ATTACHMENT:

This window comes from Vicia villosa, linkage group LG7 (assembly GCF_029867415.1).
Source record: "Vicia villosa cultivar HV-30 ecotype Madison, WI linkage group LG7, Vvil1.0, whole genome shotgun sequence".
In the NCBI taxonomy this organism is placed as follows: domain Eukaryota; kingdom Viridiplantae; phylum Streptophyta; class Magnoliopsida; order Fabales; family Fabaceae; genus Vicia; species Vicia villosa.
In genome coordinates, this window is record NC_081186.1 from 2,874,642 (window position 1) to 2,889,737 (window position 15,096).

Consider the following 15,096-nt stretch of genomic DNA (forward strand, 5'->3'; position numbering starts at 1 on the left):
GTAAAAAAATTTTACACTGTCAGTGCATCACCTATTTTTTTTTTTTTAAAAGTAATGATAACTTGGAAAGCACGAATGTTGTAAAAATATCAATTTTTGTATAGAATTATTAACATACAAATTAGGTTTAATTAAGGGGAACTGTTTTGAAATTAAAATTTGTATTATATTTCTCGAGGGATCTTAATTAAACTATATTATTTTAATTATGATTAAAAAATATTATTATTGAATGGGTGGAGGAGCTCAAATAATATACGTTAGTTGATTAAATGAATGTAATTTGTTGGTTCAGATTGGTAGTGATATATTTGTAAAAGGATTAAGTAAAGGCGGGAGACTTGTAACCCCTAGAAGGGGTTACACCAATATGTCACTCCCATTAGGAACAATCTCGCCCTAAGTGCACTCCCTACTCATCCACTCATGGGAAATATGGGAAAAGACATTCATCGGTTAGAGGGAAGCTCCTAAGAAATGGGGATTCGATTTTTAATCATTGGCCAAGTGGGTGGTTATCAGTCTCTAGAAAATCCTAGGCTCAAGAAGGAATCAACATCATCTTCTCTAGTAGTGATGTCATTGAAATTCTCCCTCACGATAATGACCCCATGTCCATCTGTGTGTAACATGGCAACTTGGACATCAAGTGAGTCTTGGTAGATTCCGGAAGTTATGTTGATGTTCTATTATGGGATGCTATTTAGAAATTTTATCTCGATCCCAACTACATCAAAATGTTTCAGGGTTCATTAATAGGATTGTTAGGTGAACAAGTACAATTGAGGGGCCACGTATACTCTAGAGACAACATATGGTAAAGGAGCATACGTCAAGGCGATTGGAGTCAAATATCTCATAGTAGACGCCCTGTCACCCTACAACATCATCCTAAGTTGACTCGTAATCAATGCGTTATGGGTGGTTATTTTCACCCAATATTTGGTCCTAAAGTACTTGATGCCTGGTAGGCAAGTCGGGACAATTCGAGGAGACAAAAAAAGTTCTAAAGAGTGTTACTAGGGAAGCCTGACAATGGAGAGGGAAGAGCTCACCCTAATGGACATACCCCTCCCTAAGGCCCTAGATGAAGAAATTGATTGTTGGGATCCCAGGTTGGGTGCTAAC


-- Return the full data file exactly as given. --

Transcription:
This window comes from Vicia villosa, linkage group LG7 (assembly GCF_029867415.1).
Source record: "Vicia villosa cultivar HV-30 ecotype Madison, WI linkage group LG7, Vvil1.0, whole genome shotgun sequence".
In the NCBI taxonomy this organism is placed as follows: domain Eukaryota; kingdom Viridiplantae; phylum Streptophyta; class Magnoliopsida; order Fabales; family Fabaceae; genus Vicia; species Vicia villosa.
In genome coordinates, this window is record NC_081186.1 from 2,874,642 (window position 1) to 2,889,737 (window position 15,096).

Consider the following 15,096-nt stretch of genomic DNA (forward strand, 5'->3'; position numbering starts at 1 on the left):
GTAAAAAAATTTTACACTGTCAGTGCATCACCTATTTTTTTTTTTTTAAAAGTAATGATAACTTGGAAAGCACGAATGTTGTAAAAATATCAATTTTTGTATAGAATTATTAACATACAAATTAGGTTTAATTAAGGGGAACTGTTTTGAAATTAAAATTTGTATTATATTTCTCGAGGGATCTTAATTAAACTATATTATTTTAATTATGATTAAAAAATATTATTATTGAATGGGTGGAGGAGCTCAAATAATATACGTTAGTTGATTAAATGAATGTAATTTGTTGGTTCAGATTGGTAGTGATATATTTGTAAAAGGATTAAGTAAAGGCGGGAGACTTGTAACCCCTAGAAGGGGTTACACCAATATGTCACTCCCATTAGGAACAATCTCGCCCTAAGTGCACTCCCTACTCATCCACTCATGGGAAATATGGGAAAAGACATTCATCGGTTAGAGGGAAGCTCCTAAGAAATGGGGATTCGATTTTTAATCATTGGCCAAGTGGGTGGTTATCAGTCTCTAGAAAATCCTAGGCTCAAGAAGGAATCAACATCATCTTCTCTAGTAGTGATGTCATTGAAATTCTCCCTCACGATAATGACCCCATGTCCATCTGTGTGTAACATGGCAACTTGGACATCAAGTGAGTCTTGGTAGATTCCGGAAGTTATGTTGATGTTCTATTATGGGATGCTATTTAGAAATTTTATCTCGATCCCAACTACATCAAAATGTTTCAGGGTTCATTAATAGGATTGTTAGGTGAACAAGTACAATTGAGGGGCCACGTATACTCTAGAGACAACATATGGTAAAGGAGCATACGTCAAGGCGATTGGAGTCAAATATCTCATAGTAGACGCCCTGTCACCCTACAACATCATCCTAAGTTGACTCGTAATCAATGCGTTATGGGTGGTTATTTTCACCCAATATTTGGTCCTAAAGTACTTGATGCCTGGTAGGCAAGTCGGGACAATTCGAGGAGACAAAAAAAGTTCTAAAGAGTGTTACTAGGGAAGCCTGACAATGGAGAGGGAAGAGCTCACCCTAATGGACATACCCCTCCCTAAGGCCCTAGATGAAGAAATTGATTGTTGGGATCCCAGGTTGGGTGCTAAC